Child development and parenting
Stages of child development
Why it is common for two year-olds to throw temper tantrums. to sulk and to provoke their parents over and over again? Why many four year-olds create imaginary monsters to scare themselves?
A child is going through the stages as he or she grows up and each stage has its set of characteristics. All stages are equally important and the task of a parent is to support a child all the way through by establishing a safe environment for him/her to grow, to test limits and to explore and to experience maximum development of spontaneity and creativity.
At every stage, a child is completing certain tasks and answering certain questions appropriate for this age. If some tasks are not completed and questions remain unanswered, it may affect a person’s behaviour in later life. Experiences and decisions made at each stage shape an adult’s ability to face the life’s challenges.
The Prenatal Stage lays the groundwork for all the stages to follow. Jean Illsley Clarke and Connie Dawson highlight important aspects of it in their book “Growing Up Again” (1998, Hazelden).
Child development – Second Stage
Here I would like to talk about a second stage. From birth to six months or, as it is often referred to – ‘Being’
The most significant thing that happens in the first few months of the life of infants is that they discover that they exist. They find out their extremities and limitations, they learn that there is a part of the world which they are not.
But they are not yet aware of their separateness from the mother.
It is during this stage that the child is deciding to be, to live, to thrive, to trust, to call out to have needs met, to expect to have needs met, to be joyful. It is the task of a parent to support these decisions.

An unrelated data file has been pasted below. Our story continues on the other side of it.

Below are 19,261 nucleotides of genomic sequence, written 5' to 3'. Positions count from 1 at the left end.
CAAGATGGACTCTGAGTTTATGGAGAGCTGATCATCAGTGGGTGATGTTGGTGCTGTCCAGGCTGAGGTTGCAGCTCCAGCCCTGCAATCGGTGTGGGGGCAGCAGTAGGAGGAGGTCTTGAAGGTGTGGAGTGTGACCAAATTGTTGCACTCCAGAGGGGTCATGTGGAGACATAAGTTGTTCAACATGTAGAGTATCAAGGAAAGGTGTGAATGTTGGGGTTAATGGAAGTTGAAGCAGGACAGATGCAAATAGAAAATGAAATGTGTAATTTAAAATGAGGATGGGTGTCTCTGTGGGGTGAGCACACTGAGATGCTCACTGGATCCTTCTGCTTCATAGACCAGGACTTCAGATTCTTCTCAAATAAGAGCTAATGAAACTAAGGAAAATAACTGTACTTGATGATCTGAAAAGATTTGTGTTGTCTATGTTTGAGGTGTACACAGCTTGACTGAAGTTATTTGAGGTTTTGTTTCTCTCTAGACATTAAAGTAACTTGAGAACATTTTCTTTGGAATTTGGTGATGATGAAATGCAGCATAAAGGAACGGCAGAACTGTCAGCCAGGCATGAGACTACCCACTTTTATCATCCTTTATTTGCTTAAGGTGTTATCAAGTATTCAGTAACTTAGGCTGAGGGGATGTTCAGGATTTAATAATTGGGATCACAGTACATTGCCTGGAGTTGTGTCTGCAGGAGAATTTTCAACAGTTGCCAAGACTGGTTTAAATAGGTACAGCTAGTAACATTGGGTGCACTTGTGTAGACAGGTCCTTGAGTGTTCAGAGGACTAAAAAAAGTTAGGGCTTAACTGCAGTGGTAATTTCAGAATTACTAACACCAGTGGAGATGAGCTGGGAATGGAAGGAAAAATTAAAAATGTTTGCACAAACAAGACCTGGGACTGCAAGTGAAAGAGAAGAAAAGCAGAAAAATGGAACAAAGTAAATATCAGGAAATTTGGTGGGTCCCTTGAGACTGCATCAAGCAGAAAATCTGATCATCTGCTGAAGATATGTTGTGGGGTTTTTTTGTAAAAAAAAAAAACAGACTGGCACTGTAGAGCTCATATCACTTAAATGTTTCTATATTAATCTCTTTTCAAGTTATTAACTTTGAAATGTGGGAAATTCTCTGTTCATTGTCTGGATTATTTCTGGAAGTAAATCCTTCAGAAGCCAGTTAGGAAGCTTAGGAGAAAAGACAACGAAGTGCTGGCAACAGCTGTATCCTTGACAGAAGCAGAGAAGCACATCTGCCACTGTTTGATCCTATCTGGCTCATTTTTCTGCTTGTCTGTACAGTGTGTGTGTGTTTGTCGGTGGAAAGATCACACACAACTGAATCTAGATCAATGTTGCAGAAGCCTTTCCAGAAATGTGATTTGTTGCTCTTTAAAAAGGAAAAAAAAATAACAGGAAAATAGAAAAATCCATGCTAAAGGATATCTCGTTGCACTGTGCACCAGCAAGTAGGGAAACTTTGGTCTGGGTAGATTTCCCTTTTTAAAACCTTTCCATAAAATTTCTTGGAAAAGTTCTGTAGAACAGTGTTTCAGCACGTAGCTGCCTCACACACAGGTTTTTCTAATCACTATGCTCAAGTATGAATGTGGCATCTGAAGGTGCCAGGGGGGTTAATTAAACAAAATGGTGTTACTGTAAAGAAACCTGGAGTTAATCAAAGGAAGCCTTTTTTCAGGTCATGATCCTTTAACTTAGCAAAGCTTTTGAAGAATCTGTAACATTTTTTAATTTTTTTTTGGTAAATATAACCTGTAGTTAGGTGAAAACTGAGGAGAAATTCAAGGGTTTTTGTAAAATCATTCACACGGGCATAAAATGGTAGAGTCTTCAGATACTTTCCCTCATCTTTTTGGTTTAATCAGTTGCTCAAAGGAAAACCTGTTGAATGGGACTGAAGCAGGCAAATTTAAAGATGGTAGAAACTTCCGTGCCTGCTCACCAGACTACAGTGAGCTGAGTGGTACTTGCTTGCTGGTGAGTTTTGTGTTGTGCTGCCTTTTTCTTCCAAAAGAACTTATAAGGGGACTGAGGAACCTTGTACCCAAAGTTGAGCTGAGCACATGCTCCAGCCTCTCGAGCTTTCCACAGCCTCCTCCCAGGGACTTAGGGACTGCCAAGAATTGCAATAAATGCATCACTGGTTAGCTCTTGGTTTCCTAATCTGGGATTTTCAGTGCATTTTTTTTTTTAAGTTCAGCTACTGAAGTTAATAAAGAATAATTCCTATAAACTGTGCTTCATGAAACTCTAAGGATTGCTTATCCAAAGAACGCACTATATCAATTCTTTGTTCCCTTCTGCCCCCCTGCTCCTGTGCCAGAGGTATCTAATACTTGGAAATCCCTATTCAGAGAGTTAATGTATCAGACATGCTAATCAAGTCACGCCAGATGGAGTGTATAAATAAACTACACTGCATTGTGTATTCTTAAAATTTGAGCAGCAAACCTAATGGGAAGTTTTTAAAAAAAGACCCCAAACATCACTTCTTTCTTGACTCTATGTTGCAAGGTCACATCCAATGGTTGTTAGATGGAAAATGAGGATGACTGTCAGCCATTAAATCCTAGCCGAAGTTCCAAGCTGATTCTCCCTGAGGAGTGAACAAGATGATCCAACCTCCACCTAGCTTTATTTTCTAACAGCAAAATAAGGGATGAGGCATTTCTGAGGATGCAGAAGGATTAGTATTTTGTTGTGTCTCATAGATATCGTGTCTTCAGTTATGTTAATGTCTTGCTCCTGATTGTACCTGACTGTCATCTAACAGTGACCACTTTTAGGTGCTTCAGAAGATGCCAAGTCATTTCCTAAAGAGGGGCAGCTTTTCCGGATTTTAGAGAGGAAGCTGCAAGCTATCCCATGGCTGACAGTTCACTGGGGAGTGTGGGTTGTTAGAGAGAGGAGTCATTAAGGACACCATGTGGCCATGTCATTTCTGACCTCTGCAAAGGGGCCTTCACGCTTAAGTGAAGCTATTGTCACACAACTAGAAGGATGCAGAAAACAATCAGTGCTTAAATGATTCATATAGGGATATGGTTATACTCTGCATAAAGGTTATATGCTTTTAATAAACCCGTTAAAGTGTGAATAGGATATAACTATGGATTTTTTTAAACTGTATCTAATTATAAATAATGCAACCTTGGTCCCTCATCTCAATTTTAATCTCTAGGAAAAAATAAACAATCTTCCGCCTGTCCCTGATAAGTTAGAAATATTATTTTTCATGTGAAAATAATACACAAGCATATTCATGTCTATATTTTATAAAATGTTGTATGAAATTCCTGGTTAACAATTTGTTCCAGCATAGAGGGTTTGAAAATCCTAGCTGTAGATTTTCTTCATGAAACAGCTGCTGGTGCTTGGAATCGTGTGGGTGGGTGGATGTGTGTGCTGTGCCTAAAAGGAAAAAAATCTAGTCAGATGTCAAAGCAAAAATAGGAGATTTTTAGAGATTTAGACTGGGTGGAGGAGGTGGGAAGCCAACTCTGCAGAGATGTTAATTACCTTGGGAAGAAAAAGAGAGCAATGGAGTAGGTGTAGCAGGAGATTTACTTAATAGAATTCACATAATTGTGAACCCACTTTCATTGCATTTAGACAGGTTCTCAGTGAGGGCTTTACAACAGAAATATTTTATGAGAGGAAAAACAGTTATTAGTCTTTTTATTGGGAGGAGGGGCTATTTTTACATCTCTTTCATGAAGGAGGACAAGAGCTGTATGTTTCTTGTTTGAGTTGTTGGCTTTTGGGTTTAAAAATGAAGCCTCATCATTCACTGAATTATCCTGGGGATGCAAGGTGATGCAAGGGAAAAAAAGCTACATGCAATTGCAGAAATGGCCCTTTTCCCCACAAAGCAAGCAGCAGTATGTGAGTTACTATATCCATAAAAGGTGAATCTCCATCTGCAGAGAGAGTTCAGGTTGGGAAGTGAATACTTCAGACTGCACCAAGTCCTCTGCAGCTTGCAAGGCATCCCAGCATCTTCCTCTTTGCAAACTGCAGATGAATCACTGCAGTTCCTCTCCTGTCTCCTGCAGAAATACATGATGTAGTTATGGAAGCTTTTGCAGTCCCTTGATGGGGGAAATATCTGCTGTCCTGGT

Child development – Parenting Dos Don’ts:
- Accept child, be glad of his/her arrival, be confident, gentle, give as much as needed and not more.
- Touch, massage, hold often.
- Get rest, take care of self.
- Respond before crying.
- Be unresponsive, tense, loud.
- Punish, discipline or isolate
The main question addressed at the stage one is:
Is it OK for me to be here, to make my needs known, and to be cared for?
To help us guide our baby successfully through the first stage we can use Affirmations. Affirmation is anything we say or do for others to let them know that we believe they are lovable and capable. (J.L.Clarke, C.Dawson, Growing Up Again, 1989, p.217. Affirmations can be delivered by look, word or deed.
Here is a list of affirmations for Being:
- You have a right to be here.
- Your needs are OK with me.
- I’m glad you are a boy/girl.
- You don’t have to hurry, you can take your time.
- I like to hold you, to be near you and to touch you.
Affirmations can be used to help not only children, but also grown-ups in need of support and reassurance.
If you would like to find out more about development of your child, I would recommend the following books:
Erikson, E. (1950) Childhood and Society. New York, Norton.
Freed, A. (1977) TA for Kids. Sacramento, Jalmar Press.
Mahler, Pine and Bergman. (1975) The Psychological Birth of the Human Infant. NY. Basic Books.
Schiff, J.L. (1975) Cathexis Reader. NY. Harper & Row.
Stern, D.N. (1985) The Interpersonal World of the Infant. New York, Basic Books.
Winnicott, D.W. (1957) The Child, The Family and the Outside World. Harmondsworth, Penguin.
|About The Author
Anna Storey is a Transactional Analysis Counsellor. She works from Thame, seeing clients from surrounding counties of Oxfordshire, Buckinghamshire and Berkshire. Anna is also working via email with her international clients.
For more information and contact details visit Anna’s therapy page here